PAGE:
Ask The Hort Agent: Valentine Roses
Question: What is the deal with roses and Valentine's Day?
Answer: The government has special covert agencies trying to break the floral arrangement code. They have figured out the following:
First, the type of flower matters. Since roses have been a symbol of love for hundreds of years, they rank high on the Valentine's Day list. Ancient Romans associated roses with their goddesses of love – Venus. Cupid was the son of Venus. Ironically, Cupid and roses have prominent roles in Valentine's Day and Venus does not.
Roses were also used to represent confidentiality. The Latin expression “sub rosa” (under the rose) means something told in secret. Roses are the June birth flower, the 15th wedding anniversary flower and the national flower of the United States.
Second, the color of rose matters. Everybody knows red roses mean “I love you.” However, pink roses can mean anything from “I like you a lot” to “Thanks for all you do.” While white roses can say “You are heavenly,” black roses say “Go to ….. square one. We are through.” Yellow roses are typically not used during Valentine's Day, since they say “Congratulations,” “Welcome Back,” or “Remember Me.” However, they can represent jealousy.
Different combinations of colors are harder to figure out. White and yellow roses signify harmony. Red and white rose combination communicates unity, an engagement or a NC State fan. Black and yellow roses signify the wrath of a jilted lover is soon to follow. Multicolored combinations say “I like Grateful Dead music as much as you.”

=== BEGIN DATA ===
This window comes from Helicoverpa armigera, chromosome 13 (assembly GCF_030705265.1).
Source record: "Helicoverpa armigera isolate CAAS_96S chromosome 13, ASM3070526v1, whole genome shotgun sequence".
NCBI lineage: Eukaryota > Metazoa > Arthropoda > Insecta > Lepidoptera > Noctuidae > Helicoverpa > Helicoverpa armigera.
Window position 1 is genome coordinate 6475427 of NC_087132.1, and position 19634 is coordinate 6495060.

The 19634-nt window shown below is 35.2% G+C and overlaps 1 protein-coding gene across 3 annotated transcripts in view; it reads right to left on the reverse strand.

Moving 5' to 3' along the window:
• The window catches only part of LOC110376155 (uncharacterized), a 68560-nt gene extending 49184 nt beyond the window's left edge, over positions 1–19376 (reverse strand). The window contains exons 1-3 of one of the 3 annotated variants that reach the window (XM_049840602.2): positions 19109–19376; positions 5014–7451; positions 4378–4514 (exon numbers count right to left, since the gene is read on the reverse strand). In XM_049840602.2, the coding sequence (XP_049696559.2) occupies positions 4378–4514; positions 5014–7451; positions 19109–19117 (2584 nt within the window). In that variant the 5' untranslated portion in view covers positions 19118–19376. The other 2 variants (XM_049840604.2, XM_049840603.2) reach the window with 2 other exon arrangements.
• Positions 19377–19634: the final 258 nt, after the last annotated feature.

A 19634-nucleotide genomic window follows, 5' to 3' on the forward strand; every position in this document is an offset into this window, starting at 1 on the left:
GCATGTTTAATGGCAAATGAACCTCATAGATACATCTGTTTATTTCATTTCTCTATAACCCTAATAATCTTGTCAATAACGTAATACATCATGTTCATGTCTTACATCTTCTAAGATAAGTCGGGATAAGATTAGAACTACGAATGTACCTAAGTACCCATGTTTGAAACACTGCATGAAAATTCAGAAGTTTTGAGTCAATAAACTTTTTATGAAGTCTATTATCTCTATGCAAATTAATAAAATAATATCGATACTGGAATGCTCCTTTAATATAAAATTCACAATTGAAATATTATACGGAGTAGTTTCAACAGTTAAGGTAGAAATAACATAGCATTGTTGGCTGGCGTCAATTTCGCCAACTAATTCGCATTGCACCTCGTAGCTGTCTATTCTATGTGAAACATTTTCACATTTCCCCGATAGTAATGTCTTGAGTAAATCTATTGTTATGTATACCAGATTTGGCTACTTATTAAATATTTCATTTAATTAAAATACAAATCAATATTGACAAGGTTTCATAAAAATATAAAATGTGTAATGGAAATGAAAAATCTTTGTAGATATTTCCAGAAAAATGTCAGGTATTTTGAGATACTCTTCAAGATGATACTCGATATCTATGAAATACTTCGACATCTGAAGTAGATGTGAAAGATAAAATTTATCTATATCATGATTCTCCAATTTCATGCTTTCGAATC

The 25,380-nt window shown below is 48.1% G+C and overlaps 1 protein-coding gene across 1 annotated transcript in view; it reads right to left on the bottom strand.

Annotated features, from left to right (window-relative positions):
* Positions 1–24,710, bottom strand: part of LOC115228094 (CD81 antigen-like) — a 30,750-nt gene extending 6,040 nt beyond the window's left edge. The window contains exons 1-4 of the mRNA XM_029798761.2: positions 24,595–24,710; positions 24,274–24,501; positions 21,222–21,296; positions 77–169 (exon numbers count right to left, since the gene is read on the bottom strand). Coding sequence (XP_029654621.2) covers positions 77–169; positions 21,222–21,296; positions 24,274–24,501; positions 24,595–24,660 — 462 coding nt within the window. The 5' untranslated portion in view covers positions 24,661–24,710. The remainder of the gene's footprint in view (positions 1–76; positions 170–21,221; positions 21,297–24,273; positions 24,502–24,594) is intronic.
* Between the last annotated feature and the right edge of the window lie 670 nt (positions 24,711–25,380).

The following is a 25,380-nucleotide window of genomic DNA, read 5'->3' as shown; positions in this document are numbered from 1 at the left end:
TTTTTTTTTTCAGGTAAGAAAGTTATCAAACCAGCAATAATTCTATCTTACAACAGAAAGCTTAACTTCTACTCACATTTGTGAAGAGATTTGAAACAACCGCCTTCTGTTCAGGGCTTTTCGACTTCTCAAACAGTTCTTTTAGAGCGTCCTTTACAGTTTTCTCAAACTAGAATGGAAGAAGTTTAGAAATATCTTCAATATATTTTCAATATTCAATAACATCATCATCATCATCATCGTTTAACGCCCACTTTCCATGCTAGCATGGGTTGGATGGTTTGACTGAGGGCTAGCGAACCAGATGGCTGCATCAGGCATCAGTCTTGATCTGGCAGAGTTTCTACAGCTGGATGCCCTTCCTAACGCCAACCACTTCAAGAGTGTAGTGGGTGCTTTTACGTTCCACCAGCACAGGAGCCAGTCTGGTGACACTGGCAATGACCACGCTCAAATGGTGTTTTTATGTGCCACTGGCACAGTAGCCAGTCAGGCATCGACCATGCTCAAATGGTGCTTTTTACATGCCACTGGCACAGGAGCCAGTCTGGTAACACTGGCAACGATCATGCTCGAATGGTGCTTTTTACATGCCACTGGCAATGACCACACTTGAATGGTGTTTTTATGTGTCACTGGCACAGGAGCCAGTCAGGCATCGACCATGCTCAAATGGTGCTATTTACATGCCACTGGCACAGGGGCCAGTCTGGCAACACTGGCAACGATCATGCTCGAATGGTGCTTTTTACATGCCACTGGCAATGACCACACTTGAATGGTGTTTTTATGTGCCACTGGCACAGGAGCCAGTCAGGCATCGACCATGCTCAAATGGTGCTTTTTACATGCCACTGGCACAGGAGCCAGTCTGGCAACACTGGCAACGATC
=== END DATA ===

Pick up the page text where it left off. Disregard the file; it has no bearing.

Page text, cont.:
Lastly, the number of roses communicates a message. A single rose can depict utmost devotion to a single person or a cheap spouse. Six roses denote a need to be loved or cherished. Thirteen roses indicate a silent admirer. 365 roses signify love that is constant throughout the year. 1001 roses say your love and money will live forever.
This information can be used to determine which message you wish to send on Valentine's Day. It can also be used as evidence in a police investigation.
By the way, February is a good time to prune roses. For more info on pruning roses, visit http://www.clemson.edu/extension/hgic/plants/landscape/flowers/hgic1173.html If you don't have internet access or you have further questions, email firstname.lastname@example.org or call me (910) 893-7530.
If the Valentine's Day rose decision is too difficult, then maybe a love song would be more special and convey your feelings with less code. Here is a suggestion - http://www.youtube.com/watch?v=tnAWEP1_kkw
Gary Pierce, Horticulture Agent
Harnett County Cooperative Extension